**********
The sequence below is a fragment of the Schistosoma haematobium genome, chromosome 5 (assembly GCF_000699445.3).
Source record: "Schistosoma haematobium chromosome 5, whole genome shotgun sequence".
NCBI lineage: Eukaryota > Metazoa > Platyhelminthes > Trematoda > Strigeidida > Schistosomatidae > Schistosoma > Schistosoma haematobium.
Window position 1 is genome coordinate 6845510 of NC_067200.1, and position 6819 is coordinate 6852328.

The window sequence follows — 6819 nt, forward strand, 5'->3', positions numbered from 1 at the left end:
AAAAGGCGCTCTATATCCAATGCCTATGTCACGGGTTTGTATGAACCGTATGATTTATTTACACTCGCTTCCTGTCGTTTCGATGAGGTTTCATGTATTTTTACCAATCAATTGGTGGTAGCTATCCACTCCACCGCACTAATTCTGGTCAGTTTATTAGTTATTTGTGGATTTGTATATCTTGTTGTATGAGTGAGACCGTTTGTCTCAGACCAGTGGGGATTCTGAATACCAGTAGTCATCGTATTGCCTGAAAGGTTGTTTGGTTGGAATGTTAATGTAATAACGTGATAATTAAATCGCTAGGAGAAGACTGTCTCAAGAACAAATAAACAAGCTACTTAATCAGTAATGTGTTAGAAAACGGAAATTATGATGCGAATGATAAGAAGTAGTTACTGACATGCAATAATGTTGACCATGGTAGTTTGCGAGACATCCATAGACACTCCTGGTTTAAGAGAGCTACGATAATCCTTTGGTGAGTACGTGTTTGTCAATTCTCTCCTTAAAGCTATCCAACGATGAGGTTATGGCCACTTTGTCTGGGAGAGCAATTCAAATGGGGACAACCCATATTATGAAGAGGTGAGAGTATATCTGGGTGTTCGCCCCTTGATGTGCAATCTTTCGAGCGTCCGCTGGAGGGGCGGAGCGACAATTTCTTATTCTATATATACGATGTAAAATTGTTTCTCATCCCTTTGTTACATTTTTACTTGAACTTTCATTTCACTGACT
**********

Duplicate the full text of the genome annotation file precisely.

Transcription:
The sequence below is a fragment of the Schistosoma haematobium genome, chromosome 5 (assembly GCF_000699445.3).
Source record: "Schistosoma haematobium chromosome 5, whole genome shotgun sequence".
NCBI lineage: Eukaryota > Metazoa > Platyhelminthes > Trematoda > Strigeidida > Schistosomatidae > Schistosoma > Schistosoma haematobium.
Window position 1 is genome coordinate 6845510 of NC_067200.1, and position 6819 is coordinate 6852328.

The window sequence follows — 6819 nt, forward strand, 5'->3', positions numbered from 1 at the left end:
AAAAGGCGCTCTATATCCAATGCCTATGTCACGGGTTTGTATGAACCGTATGATTTATTTACACTCGCTTCCTGTCGTTTCGATGAGGTTTCATGTATTTTTACCAATCAATTGGTGGTAGCTATCCACTCCACCGCACTAATTCTGGTCAGTTTATTAGTTATTTGTGGATTTGTATATCTTGTTGTATGAGTGAGACCGTTTGTCTCAGACCAGTGGGGATTCTGAATACCAGTAGTCATCGTATTGCCTGAAAGGTTGTTTGGTTGGAATGTTAATGTAATAACGTGATAATTAAATCGCTAGGAGAAGACTGTCTCAAGAACAAATAAACAAGCTACTTAATCAGTAATGTGTTAGAAAACGGAAATTATGATGCGAATGATAAGAAGTAGTTACTGACATGCAATAATGTTGACCATGGTAGTTTGCGAGACATCCATAGACACTCCTGGTTTAAGAGAGCTACGATAATCCTTTGGTGAGTACGTGTTTGTCAATTCTCTCCTTAAAGCTATCCAACGATGAGGTTATGGCCACTTTGTCTGGGAGAGCAATTCAAATGGGGACAACCCATATTATGAAGAGGTGAGAGTATATCTGGGTGTTCGCCCCTTGATGTGCAATCTTTCGAGCGTCCGCTGGAGGGGCGGAGCGACAATTTCTTATTCTATATATACGATGTAAAATTGTTTCTCATCCCTTTGTTACATTTTTACTTGAACTTTCATTTCACTGACT